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They installed lights that gave off very little heat. Since late a maximum of people a day, in groups of 10 to 15, have been allowed in for no more than 15 minutes. Despite this careful monitoring, the potential damage of these visitors needs to be considered carefully and periodically evalu- ated.

Because damage is irreversible and cumulative—and because we seem to be able to destroy in just a few decades what has survived for millennia—it may not be right for ev- eryone to have the access they expect. After all, that is what Ramses II intended for his wife: a peaceful, sealed existence. Stanley Mayes.

Walker, Edited by M. Corzo and M. Getty Conservation Institute, Los Angeles, Daily Life in Ancient Egypt. Andrea G. McDowell in Scientific American, Vol. House of Eternity, the Tomb of Nefertari. John K.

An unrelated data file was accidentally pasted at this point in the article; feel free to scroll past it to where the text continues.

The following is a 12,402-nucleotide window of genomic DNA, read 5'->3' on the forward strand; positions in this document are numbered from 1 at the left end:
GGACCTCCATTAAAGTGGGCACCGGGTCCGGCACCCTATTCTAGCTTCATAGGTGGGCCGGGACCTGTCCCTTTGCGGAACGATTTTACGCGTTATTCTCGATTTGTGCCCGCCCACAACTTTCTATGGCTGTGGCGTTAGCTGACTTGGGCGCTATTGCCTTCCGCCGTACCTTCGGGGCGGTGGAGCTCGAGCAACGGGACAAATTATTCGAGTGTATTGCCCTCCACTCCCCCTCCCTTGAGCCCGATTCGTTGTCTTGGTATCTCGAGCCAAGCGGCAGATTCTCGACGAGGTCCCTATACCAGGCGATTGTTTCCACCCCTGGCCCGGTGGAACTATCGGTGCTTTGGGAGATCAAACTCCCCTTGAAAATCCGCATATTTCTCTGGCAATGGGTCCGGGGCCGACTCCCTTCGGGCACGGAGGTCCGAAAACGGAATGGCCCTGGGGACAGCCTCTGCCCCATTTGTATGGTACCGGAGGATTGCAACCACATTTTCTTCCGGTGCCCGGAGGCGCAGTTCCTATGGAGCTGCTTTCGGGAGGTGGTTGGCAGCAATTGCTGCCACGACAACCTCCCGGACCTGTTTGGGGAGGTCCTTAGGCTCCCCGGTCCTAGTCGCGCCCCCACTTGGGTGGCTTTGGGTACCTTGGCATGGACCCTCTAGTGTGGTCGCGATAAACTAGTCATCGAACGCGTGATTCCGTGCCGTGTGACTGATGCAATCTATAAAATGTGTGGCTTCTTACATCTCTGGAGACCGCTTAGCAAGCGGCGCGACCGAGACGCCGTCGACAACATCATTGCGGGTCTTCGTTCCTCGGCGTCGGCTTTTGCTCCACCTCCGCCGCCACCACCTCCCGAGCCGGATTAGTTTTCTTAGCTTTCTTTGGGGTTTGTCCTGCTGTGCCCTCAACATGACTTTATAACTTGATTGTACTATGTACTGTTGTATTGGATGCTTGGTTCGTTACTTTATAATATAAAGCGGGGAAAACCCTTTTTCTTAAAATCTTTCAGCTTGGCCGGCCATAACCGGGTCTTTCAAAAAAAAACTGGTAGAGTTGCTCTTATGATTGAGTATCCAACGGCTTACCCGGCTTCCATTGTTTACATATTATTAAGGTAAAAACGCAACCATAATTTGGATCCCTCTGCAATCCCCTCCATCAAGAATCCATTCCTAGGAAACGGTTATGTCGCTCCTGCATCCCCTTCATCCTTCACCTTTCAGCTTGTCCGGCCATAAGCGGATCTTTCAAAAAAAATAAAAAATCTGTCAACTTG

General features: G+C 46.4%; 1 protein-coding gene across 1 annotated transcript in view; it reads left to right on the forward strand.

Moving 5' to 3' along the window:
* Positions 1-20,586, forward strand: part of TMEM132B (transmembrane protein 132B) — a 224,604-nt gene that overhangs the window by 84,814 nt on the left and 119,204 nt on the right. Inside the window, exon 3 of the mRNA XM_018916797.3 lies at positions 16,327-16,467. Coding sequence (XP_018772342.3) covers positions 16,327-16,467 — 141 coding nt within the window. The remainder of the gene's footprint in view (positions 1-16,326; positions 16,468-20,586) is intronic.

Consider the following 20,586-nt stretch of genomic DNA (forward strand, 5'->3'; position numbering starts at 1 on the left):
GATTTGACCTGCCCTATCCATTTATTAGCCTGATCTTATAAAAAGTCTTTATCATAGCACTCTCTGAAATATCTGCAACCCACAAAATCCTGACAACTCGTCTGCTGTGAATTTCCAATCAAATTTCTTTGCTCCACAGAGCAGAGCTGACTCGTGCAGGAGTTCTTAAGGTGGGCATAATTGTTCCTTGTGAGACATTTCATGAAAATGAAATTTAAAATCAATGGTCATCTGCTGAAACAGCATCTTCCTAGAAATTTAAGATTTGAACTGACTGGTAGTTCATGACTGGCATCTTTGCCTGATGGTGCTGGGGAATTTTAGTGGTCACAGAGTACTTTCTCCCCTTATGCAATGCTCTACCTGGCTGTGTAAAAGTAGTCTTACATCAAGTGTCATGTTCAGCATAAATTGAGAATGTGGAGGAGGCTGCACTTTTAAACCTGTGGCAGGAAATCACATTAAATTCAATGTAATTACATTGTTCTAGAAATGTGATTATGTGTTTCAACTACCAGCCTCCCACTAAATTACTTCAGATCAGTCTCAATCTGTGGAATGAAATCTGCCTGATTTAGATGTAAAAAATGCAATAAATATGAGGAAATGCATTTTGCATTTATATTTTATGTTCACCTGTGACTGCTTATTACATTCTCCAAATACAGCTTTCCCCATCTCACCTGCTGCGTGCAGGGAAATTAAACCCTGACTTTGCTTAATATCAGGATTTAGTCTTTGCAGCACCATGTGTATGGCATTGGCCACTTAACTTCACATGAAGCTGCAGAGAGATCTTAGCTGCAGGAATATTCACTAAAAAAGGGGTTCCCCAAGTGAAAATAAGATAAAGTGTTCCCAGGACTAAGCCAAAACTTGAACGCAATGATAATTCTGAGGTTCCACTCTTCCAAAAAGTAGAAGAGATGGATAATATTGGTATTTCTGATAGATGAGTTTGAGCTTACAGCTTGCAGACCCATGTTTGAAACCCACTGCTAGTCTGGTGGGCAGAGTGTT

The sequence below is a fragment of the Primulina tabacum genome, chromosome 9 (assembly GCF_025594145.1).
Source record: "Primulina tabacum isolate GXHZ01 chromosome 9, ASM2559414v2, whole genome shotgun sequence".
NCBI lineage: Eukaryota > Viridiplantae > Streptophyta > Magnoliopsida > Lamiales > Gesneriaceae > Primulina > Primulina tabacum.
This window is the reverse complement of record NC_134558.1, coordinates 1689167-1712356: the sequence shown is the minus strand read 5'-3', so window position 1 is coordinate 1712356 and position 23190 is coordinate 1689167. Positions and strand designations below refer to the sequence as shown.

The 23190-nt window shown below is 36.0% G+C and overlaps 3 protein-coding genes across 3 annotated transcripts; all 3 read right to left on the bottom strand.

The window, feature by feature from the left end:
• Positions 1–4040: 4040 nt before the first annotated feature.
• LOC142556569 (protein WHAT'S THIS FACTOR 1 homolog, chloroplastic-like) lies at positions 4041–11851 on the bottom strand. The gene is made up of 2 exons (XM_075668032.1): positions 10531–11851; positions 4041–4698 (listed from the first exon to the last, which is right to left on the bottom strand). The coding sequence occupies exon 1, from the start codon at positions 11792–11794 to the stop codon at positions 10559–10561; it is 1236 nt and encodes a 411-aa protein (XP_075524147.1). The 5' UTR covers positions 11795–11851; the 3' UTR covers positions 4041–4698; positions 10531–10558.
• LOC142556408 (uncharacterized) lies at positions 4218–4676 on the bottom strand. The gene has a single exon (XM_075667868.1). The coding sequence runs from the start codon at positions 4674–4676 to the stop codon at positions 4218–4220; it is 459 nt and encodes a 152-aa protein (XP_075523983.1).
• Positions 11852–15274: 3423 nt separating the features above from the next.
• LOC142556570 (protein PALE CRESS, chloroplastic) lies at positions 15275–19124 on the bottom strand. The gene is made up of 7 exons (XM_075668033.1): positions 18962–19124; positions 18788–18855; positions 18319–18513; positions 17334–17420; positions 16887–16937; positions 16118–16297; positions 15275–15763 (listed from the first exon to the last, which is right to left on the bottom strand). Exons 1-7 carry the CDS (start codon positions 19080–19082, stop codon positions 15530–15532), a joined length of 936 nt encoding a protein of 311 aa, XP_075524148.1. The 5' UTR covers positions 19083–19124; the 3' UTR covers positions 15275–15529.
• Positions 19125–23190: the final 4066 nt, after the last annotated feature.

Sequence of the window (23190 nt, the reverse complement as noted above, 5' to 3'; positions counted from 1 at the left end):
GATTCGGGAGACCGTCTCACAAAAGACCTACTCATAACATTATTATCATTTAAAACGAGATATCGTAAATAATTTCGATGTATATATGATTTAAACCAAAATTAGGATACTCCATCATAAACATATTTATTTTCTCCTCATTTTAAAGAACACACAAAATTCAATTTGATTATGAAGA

McDon- ald. Paul Getty Museum, Los Angeles, Agnew, who received his doctorate in chemistry, is group director for information and communications at the GCI. Maekawa, who specializes in environ- mental monitoring and the control of microenvironments, is a se- nior scientist at the institute. Maekawa developed the oxygen-free display cases for pharaonic mummies that are used in the Egyptian Museum in Cairo. Their continued survival depends on striking a careful balance be- tween public access and protection of the paintings.

From to , Japan lived in strict, self-im- posed isolation from the West.

Devotees of math, evidently samurai, merchants and farmers, would solve a wide variety of geometry problems, in- scribe their efforts in delicately colored wooden tablets and hang the works un- der the roofs of religious buildings. These sangaku, a word that literally means mathematical tablet, may have been acts of homage—a thanks to a guiding spirit— or they may have been brazen challeng- es to other worshipers: Solve this one if you can! For the most part, sangaku deal with ordinary Euclidean geometry. But the problems are strikingly different from those found in a typical high school ge- ometry course.